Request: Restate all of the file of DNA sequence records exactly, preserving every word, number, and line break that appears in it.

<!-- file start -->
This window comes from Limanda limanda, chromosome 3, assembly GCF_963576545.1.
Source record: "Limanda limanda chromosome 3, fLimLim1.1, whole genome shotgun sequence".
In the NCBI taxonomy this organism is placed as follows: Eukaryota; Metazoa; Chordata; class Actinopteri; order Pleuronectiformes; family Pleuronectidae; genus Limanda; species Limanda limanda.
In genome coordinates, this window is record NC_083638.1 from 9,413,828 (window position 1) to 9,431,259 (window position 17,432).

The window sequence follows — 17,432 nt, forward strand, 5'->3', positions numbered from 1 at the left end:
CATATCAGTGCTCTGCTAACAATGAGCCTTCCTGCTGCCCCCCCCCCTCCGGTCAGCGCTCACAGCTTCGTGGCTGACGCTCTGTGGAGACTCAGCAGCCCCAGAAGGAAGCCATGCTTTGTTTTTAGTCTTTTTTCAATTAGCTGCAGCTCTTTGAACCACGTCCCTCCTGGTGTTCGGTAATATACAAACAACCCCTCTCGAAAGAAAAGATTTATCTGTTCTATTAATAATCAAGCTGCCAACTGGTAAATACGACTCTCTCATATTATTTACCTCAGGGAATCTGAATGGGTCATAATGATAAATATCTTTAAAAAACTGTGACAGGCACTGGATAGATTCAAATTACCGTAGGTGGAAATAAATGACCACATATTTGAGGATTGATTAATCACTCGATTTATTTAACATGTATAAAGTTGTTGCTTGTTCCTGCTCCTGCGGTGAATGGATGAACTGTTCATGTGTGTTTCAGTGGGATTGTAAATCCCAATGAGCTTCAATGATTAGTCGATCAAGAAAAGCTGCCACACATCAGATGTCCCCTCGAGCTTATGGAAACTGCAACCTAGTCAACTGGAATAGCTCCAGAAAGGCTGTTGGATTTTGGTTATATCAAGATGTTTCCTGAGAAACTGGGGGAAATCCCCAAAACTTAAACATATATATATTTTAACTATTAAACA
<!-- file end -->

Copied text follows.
This window comes from Limanda limanda, chromosome 3, assembly GCF_963576545.1.
Source record: "Limanda limanda chromosome 3, fLimLim1.1, whole genome shotgun sequence".
In the NCBI taxonomy this organism is placed as follows: Eukaryota; Metazoa; Chordata; class Actinopteri; order Pleuronectiformes; family Pleuronectidae; genus Limanda; species Limanda limanda.
In genome coordinates, this window is record NC_083638.1 from 9,413,828 (window position 1) to 9,431,259 (window position 17,432).

The window sequence follows — 17,432 nt, forward strand, 5'->3', positions numbered from 1 at the left end:
CATATCAGTGCTCTGCTAACAATGAGCCTTCCTGCTGCCCCCCCCCCTCCGGTCAGCGCTCACAGCTTCGTGGCTGACGCTCTGTGGAGACTCAGCAGCCCCAGAAGGAAGCCATGCTTTGTTTTTAGTCTTTTTTCAATTAGCTGCAGCTCTTTGAACCACGTCCCTCCTGGTGTTCGGTAATATACAAACAACCCCTCTCGAAAGAAAAGATTTATCTGTTCTATTAATAATCAAGCTGCCAACTGGTAAATACGACTCTCTCATATTATTTACCTCAGGGAATCTGAATGGGTCATAATGATAAATATCTTTAAAAAACTGTGACAGGCACTGGATAGATTCAAATTACCGTAGGTGGAAATAAATGACCACATATTTGAGGATTGATTAATCACTCGATTTATTTAACATGTATAAAGTTGTTGCTTGTTCCTGCTCCTGCGGTGAATGGATGAACTGTTCATGTGTGTTTCAGTGGGATTGTAAATCCCAATGAGCTTCAATGATTAGTCGATCAAGAAAAGCTGCCACACATCAGATGTCCCCTCGAGCTTATGGAAACTGCAACCTAGTCAACTGGAATAGCTCCAGAAAGGCTGTTGGATTTTGGTTATATCAAGATGTTTCCTGAGAAACTGGGGGAAATCCCCAAAACTTAAACATATATATATTTTAACTATTAAACA